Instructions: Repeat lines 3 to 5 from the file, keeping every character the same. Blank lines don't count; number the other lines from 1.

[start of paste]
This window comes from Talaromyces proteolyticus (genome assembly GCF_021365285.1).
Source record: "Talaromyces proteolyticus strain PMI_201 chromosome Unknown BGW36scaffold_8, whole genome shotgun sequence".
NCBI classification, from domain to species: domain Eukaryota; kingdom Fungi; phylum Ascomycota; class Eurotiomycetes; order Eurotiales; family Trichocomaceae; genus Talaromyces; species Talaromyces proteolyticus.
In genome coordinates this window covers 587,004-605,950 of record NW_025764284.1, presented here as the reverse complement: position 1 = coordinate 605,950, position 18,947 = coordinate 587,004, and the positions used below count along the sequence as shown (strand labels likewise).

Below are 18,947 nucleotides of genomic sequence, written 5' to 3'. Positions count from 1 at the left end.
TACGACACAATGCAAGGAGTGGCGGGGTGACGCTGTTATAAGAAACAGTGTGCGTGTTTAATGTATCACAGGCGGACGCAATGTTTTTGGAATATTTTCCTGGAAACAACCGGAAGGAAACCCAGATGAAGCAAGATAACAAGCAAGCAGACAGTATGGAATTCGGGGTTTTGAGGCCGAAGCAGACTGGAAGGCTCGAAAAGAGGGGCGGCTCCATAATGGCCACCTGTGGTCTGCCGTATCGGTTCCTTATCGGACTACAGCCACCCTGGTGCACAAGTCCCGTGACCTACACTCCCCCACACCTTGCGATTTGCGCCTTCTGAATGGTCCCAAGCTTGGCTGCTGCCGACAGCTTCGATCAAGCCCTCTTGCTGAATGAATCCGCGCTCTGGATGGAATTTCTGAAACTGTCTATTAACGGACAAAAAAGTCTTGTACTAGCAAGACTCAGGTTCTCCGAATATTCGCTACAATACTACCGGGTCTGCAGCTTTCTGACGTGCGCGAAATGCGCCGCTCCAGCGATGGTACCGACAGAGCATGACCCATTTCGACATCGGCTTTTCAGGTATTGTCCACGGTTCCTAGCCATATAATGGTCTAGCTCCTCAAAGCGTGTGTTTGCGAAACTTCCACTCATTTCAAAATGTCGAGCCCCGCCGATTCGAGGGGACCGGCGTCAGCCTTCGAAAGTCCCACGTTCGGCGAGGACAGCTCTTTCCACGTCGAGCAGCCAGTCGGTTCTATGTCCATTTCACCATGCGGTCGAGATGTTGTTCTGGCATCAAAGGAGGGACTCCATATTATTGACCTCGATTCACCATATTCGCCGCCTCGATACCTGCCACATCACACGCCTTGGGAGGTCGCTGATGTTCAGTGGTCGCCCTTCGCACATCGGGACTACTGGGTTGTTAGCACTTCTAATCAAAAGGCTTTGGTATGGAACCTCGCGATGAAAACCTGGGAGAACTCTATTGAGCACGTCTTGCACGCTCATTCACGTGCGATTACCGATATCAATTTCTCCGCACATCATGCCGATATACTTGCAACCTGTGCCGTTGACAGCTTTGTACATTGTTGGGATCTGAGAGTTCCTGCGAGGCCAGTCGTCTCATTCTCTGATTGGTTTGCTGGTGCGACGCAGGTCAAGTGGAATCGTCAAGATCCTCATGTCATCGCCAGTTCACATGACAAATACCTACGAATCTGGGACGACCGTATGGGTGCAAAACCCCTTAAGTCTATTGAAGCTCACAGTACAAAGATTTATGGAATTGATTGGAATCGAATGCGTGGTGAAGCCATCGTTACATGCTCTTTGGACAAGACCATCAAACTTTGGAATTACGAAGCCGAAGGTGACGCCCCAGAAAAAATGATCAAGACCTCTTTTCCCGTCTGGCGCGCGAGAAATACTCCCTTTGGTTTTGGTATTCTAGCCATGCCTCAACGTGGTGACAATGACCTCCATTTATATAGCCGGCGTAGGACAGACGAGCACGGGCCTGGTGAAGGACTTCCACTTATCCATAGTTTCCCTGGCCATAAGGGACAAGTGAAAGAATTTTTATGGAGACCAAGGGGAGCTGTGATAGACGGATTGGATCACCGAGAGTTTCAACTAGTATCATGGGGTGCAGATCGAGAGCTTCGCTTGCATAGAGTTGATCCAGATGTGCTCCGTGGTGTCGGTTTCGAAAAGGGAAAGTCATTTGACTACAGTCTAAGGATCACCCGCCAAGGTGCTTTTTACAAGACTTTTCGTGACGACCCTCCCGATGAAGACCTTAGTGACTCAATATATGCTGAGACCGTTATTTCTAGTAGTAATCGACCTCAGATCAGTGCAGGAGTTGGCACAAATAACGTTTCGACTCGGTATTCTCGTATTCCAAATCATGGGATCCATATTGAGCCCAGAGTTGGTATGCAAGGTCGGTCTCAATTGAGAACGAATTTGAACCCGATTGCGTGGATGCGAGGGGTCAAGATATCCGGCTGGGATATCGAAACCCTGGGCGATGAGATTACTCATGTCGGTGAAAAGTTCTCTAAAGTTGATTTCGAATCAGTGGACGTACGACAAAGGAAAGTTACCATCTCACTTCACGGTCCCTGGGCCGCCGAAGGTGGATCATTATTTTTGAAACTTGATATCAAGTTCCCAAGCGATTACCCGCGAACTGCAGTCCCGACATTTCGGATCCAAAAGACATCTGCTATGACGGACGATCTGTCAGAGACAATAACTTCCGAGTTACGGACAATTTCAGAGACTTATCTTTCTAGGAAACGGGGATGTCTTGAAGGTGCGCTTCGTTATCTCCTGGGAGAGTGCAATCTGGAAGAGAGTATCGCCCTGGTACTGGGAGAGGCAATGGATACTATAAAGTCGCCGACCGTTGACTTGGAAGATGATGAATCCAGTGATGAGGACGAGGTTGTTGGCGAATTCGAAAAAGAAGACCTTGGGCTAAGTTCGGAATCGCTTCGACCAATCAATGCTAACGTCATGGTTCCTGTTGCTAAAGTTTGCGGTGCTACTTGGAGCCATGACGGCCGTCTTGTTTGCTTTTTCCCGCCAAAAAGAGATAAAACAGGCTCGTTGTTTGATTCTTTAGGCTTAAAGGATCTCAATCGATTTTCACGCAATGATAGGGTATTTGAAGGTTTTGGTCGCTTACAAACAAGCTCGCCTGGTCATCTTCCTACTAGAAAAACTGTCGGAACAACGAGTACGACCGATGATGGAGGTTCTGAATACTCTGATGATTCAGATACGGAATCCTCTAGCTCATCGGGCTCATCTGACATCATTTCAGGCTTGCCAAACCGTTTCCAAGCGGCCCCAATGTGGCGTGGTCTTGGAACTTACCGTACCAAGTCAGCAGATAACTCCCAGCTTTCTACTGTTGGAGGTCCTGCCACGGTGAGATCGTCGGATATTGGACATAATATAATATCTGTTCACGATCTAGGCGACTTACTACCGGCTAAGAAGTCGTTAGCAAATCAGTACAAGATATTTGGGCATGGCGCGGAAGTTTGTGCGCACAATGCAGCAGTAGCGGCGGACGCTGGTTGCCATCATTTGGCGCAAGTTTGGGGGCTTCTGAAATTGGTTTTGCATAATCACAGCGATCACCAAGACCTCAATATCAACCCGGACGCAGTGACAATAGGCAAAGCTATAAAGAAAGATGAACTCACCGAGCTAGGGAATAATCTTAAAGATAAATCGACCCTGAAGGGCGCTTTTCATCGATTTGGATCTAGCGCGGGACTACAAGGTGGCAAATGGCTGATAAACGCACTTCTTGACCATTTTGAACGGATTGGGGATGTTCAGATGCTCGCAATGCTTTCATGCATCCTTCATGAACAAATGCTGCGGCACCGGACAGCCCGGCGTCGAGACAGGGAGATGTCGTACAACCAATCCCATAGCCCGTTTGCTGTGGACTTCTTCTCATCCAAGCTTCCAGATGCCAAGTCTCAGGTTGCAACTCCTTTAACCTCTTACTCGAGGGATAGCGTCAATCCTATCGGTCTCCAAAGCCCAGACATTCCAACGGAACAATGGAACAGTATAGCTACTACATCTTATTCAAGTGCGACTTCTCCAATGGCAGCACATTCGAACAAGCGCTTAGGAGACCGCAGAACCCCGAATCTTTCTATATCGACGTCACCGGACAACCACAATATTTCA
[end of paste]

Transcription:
NCBI classification, from domain to species: domain Eukaryota; kingdom Fungi; phylum Ascomycota; class Eurotiomycetes; order Eurotiales; family Trichocomaceae; genus Talaromyces; species Talaromyces proteolyticus.
In genome coordinates this window covers 587,004-605,950 of record NW_025764284.1, presented here as the reverse complement: position 1 = coordinate 605,950, position 18,947 = coordinate 587,004, and the positions used below count along the sequence as shown (strand labels likewise).

Below are 18,947 nucleotides of genomic sequence, written 5' to 3'. Positions count from 1 at the left end.